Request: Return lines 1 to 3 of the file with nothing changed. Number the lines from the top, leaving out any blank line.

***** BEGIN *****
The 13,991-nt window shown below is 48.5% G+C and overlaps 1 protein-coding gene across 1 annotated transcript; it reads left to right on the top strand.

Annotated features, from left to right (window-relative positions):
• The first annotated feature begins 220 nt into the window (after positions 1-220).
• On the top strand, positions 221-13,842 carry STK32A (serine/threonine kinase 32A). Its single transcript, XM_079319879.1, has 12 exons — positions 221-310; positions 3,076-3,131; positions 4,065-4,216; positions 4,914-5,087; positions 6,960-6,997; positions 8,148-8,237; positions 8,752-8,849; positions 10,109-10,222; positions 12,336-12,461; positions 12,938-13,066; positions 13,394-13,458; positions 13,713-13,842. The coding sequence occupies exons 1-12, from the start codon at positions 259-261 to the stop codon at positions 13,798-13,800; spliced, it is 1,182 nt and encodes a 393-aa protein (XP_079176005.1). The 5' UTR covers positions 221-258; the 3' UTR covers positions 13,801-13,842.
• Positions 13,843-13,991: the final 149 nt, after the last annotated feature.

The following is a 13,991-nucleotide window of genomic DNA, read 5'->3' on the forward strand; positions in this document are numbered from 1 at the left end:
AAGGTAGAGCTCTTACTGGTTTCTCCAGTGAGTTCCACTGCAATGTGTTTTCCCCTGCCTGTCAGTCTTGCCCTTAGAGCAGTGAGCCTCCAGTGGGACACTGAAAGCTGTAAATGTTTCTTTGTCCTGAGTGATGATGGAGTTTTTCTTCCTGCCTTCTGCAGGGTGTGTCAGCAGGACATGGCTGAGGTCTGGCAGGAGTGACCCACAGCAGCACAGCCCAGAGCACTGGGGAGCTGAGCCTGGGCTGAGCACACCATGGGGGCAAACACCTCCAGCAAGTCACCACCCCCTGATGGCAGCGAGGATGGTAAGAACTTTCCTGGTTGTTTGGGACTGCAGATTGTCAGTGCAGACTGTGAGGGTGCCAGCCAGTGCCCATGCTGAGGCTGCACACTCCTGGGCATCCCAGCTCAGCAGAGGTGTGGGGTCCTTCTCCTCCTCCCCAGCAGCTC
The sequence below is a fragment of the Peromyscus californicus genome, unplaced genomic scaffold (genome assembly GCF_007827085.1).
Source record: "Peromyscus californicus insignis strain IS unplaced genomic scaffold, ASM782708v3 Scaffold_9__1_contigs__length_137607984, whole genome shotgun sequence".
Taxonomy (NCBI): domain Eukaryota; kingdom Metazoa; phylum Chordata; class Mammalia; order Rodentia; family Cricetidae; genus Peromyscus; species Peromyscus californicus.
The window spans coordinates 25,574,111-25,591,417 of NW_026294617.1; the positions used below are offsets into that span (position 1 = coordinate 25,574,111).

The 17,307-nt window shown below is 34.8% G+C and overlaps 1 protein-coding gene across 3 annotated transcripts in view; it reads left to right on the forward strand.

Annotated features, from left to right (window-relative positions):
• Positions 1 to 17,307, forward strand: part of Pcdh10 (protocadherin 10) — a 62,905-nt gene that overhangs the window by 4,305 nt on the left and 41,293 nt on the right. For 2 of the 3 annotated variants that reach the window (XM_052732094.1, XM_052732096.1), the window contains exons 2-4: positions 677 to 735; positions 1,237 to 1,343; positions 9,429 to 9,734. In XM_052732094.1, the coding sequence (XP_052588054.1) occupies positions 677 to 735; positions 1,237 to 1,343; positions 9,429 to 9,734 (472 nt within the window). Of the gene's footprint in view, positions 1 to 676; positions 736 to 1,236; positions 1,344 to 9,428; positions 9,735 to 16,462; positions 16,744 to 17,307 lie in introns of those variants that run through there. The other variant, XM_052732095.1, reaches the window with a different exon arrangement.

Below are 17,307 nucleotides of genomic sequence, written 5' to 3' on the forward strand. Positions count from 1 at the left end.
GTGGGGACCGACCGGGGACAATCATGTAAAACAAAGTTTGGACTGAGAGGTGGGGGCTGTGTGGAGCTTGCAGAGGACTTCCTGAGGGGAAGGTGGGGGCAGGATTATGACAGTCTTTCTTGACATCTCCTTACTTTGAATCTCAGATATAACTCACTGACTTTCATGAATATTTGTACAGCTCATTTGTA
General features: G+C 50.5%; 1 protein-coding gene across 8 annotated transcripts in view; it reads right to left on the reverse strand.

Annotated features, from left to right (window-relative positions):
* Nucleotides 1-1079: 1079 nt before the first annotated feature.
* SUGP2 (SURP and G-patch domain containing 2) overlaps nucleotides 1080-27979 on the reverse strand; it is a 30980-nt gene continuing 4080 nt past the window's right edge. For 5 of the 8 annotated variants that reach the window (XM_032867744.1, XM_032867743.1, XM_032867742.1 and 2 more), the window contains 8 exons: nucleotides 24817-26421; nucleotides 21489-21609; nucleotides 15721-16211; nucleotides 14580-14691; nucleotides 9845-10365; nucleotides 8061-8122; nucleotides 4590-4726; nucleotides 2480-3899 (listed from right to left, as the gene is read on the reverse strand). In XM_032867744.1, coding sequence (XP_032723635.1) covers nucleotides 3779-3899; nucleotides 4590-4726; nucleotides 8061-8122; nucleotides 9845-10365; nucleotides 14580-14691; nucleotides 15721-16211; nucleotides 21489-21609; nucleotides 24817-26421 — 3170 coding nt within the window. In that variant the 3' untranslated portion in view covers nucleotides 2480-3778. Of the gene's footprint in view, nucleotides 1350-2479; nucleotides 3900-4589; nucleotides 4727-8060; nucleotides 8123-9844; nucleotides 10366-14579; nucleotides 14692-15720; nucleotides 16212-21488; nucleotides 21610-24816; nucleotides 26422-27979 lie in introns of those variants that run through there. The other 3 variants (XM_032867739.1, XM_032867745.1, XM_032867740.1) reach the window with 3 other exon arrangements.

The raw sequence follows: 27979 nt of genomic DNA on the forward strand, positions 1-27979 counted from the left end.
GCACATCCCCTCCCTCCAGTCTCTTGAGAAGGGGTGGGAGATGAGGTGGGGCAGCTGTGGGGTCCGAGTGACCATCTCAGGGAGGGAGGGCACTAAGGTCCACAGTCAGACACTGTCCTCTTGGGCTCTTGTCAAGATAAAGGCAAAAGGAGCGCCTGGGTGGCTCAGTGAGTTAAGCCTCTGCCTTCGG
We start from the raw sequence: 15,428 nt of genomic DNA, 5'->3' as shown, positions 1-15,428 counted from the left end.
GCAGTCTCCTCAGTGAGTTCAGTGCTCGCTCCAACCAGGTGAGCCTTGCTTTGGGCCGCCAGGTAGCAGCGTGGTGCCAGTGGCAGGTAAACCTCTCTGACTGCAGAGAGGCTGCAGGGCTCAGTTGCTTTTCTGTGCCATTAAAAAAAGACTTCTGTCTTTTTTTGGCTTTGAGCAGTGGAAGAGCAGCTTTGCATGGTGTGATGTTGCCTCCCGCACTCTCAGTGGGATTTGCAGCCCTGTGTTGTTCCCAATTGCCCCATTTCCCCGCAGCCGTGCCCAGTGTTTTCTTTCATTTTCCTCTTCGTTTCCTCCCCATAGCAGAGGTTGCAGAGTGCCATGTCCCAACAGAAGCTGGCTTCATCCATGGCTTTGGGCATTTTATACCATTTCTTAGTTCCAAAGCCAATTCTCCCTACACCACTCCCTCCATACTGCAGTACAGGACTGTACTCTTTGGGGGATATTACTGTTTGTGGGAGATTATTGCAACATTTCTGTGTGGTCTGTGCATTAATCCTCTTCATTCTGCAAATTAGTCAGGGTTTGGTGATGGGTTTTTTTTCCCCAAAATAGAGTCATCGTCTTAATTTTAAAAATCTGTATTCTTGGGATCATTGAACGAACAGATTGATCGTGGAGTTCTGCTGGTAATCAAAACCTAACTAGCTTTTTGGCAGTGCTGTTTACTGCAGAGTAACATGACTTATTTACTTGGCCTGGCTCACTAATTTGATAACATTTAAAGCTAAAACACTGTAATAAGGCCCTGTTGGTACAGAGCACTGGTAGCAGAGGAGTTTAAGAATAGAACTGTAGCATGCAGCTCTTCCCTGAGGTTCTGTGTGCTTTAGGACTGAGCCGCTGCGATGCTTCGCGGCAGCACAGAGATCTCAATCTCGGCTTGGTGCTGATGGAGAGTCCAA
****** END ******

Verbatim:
The 13,991-nt window shown below is 48.5% G+C and overlaps 1 protein-coding gene across 1 annotated transcript; it reads left to right on the top strand.

Annotated features, from left to right (window-relative positions):
• The first annotated feature begins 220 nt into the window (after positions 1-220).